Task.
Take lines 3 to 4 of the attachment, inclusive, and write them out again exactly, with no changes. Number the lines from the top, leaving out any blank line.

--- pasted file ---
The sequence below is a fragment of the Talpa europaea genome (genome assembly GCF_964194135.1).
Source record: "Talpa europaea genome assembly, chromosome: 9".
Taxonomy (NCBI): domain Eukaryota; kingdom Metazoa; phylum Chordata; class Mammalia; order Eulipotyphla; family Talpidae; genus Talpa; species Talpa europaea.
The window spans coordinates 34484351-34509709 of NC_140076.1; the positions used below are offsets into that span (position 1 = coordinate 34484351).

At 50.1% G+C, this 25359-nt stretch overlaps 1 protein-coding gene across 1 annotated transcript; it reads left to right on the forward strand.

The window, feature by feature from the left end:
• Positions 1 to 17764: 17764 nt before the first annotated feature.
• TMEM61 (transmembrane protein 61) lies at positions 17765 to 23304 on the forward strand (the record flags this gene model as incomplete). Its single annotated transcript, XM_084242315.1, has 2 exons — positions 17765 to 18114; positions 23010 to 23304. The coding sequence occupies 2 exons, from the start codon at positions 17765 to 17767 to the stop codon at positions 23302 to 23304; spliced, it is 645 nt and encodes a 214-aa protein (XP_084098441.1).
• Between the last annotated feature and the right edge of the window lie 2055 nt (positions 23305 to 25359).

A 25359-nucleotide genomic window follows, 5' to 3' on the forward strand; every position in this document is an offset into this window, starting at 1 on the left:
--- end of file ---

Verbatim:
Taxonomy (NCBI): domain Eukaryota; kingdom Metazoa; phylum Chordata; class Mammalia; order Eulipotyphla; family Talpidae; genus Talpa; species Talpa europaea.
The window spans coordinates 34484351-34509709 of NC_140076.1; the positions used below are offsets into that span (position 1 = coordinate 34484351).